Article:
So, her journey started with God and ended with the Force (“May the Force be with you.”) with everything going so fast, so rapidly that the no-osphere in religion, trying to understand Pierre TDC, who predicted in the 30’s the world would reach the no-osphere through technology, truly predicted the world would and has united as one . . . atmosphere to biosphere to no-osphere. The mind that has evolved unites with the technology that has evolved and now “IN MY LIFETIME” the two are uniting. And, we have a black president!


Last Act: Final Curtain: Ruth Gannon

Her passport in the end read Ruth Gannon, a name she personally selected and made legal. She wanted to start her life over from the beginning, determining who she was meant to be. She happily enjoyed her final years as Ruth Gannon in her own place in the heart of Newburyport, MA. At the age of 83 her travels were also personally selected – including our nation’s capitol in Washington, DC with family from Chile and then on to Barcelona, Spain with family from Maine.

She bids her family and friends a fond farewell from somewhere over the rainbow way up high. And that’s it in a nutshell, as nutty as they come. “And I won’t be around to be embarrassed by it.” 

A special quote Ruth wanted to include, shared also in the celebration of the life of her grandson Joshua, “Death leaves a heartache no one can heal. Love leaves a memory no one can steal.” Ruth loves you all, each and every one, and still does.

She leaves behind a large, loving family with many memories and stories of this amazing mother, grandmother, great grandmother, and aunt. She is survived by her children and their families: Robert and Kathy Rigor da Eva, Nicholas, Maura, Kate (and Elaina); Roy Rigor da Eva and Mary Miles, Hannah and Elijah; Turo (Arthur) and Michelle Rigor da Eva; Donna Rigor da Eva and Steven Mutch, Natasha and Isabella; Michael and Barbara Rigor da Eva, Julia, Jessica, and Corinne; Laura Rigor da Eva and John Deaver, Amanda, Cassian, Talia (and Kayari), and Rhys.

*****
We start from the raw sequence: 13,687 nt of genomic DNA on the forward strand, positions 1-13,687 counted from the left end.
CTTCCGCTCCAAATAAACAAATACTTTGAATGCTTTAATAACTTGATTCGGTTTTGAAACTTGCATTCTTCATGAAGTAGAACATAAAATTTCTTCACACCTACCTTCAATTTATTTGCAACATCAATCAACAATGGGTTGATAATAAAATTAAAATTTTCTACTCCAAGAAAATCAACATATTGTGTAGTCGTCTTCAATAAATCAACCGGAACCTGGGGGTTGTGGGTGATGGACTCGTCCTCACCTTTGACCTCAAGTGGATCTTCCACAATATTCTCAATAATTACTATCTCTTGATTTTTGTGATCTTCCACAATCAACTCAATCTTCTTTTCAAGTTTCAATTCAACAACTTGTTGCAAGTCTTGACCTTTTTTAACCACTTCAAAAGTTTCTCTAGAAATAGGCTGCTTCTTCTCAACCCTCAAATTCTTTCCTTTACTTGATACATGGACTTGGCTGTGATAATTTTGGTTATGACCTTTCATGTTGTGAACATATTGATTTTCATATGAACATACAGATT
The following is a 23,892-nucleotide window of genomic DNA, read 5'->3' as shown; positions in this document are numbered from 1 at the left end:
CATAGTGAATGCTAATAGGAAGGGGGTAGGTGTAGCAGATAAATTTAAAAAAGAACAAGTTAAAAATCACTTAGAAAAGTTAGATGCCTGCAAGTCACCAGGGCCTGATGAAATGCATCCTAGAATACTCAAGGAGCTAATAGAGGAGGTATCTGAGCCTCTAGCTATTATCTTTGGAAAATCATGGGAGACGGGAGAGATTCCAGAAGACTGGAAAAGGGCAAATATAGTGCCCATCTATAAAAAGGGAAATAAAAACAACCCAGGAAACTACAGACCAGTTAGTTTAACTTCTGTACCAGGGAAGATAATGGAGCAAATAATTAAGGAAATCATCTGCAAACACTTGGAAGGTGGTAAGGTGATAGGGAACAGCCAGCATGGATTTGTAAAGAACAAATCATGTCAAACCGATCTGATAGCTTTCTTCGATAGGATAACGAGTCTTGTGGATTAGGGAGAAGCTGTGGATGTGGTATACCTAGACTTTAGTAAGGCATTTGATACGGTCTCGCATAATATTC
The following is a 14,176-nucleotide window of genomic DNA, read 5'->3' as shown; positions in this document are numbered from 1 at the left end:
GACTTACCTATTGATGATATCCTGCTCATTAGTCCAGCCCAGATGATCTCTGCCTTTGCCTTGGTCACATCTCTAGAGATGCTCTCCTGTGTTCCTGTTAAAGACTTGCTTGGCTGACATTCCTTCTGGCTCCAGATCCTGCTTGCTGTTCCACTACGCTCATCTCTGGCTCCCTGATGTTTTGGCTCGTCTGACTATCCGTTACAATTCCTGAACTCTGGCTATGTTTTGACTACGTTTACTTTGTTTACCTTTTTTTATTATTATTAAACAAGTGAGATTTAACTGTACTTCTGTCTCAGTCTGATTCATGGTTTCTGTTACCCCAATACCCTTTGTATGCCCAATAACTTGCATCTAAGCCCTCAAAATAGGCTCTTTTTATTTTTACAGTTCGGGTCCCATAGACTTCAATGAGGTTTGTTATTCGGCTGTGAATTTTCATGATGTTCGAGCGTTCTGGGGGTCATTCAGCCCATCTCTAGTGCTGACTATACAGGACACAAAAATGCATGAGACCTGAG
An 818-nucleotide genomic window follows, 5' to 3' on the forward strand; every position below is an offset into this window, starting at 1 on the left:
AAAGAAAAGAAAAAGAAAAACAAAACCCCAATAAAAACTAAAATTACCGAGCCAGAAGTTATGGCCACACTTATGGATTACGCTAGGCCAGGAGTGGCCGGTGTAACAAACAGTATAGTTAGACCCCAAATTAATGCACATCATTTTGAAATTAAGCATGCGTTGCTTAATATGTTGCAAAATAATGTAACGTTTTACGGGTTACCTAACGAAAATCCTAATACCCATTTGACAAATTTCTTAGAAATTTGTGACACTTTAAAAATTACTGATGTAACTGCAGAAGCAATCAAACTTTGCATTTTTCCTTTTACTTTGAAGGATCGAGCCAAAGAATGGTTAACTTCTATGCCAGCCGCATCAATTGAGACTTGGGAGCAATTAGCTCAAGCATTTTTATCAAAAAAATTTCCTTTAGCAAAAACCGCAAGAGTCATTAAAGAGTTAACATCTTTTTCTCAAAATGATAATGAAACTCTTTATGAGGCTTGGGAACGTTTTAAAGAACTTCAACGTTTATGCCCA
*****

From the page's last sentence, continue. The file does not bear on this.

Family and friends may call from 10:00 to 11:30 AM on Monday June 15, 2020 at the Twomey, LeBlanc, & Conte Funeral Home 193 Home 193 High St. Newburyport, MA 01950. THERE IS NO LONGER ANY PARKING AVAILABLE BEHIND THE FUNERAL HOME PER ORDER OF THE CITY OF NEWBURYPORT. Services and Burial will be private.

Memorial contributions may be made in Ruth’s name to SBS Development, Sisters of the Blessed Sacrament 1663 Bristol Pike Bensalem, PA 19020, or online at

To send flowers to the family or plant a tree in memory of Ruth Gannon, please visit our floral store.


Calling Hours
June 15, 2020

10:00 AM to 11:30 AM
Twomey-LeBlanc and Conte Funeral Home
193 High Street
Newburyport, MA 01950

Private Services

Private burial.